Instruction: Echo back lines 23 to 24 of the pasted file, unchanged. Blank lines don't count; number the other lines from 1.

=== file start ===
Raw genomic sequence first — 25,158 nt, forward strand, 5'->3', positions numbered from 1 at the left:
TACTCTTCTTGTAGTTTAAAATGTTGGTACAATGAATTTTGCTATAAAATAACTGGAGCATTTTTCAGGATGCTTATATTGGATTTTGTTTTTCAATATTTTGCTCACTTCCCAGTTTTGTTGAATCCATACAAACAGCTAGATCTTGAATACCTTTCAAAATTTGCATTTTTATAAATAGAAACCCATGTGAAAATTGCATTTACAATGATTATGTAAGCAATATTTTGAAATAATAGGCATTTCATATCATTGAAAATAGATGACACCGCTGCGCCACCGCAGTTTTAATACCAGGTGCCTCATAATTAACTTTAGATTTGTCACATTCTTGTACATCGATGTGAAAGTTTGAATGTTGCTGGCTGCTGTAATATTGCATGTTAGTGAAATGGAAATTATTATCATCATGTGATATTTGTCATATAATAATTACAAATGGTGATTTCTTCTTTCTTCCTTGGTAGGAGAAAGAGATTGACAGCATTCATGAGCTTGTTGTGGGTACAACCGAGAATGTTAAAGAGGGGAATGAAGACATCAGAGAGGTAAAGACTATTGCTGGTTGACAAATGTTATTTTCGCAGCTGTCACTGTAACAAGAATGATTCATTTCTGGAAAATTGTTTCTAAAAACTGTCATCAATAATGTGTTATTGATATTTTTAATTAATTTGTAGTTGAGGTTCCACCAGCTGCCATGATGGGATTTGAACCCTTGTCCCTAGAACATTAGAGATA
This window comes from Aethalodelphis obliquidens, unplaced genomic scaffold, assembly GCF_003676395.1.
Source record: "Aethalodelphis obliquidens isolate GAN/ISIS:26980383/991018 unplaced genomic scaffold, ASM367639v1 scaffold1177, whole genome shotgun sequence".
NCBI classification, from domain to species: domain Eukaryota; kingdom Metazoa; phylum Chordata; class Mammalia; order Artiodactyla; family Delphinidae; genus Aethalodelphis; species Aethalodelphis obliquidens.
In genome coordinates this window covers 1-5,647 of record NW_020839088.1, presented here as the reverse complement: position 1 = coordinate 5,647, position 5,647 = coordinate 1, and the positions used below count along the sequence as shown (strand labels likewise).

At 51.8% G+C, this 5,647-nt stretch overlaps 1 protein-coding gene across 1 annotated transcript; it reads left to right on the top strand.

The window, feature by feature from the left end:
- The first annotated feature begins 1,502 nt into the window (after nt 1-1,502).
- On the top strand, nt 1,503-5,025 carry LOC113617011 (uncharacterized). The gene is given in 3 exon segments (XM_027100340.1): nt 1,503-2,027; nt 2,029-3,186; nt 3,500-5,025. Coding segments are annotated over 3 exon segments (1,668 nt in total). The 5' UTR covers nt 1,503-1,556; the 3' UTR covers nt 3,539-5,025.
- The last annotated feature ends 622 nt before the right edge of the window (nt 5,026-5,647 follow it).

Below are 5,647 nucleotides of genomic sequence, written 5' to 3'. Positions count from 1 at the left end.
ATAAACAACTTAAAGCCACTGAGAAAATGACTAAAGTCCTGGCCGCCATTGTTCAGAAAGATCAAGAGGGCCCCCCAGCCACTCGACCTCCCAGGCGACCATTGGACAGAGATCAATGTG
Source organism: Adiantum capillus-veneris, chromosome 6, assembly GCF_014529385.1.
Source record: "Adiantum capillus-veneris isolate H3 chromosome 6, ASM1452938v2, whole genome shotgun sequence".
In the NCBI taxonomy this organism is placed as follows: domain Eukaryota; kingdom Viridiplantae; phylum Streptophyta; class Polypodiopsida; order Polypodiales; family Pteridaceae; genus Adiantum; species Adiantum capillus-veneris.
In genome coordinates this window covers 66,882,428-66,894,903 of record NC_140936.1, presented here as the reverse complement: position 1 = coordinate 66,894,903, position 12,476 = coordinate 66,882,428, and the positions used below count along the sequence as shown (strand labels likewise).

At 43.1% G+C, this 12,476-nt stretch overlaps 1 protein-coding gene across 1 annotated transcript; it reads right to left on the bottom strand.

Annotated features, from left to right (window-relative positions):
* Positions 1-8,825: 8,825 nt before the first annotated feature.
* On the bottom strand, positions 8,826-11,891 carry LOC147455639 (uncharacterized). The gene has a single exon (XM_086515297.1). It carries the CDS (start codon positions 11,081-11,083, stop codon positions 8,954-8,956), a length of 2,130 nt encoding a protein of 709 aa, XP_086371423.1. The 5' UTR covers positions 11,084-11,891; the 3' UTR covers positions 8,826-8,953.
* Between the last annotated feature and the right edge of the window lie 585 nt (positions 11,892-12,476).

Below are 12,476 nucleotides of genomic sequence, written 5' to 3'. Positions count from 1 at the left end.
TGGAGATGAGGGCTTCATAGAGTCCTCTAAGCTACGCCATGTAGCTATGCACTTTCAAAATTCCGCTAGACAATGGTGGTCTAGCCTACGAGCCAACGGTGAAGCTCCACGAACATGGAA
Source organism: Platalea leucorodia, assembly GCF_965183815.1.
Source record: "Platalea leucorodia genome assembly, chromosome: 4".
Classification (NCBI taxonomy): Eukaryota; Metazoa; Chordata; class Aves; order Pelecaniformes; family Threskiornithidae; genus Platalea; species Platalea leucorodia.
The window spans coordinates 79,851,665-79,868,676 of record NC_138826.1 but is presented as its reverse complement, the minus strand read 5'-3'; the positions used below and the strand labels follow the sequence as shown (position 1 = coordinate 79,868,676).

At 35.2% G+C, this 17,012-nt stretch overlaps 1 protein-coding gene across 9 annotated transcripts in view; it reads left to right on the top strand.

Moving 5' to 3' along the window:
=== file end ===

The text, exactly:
Below are 12,476 nucleotides of genomic sequence, written 5' to 3'. Positions count from 1 at the left end.
TGGAGATGAGGGCTTCATAGAGTCCTCTAAGCTACGCCATGTAGCTATGCACTTTCAAAATTCCGCTAGACAATGGTGGTCTAGCCTACGAGCCAACGGTGAAGCTCCACGAACATGGAA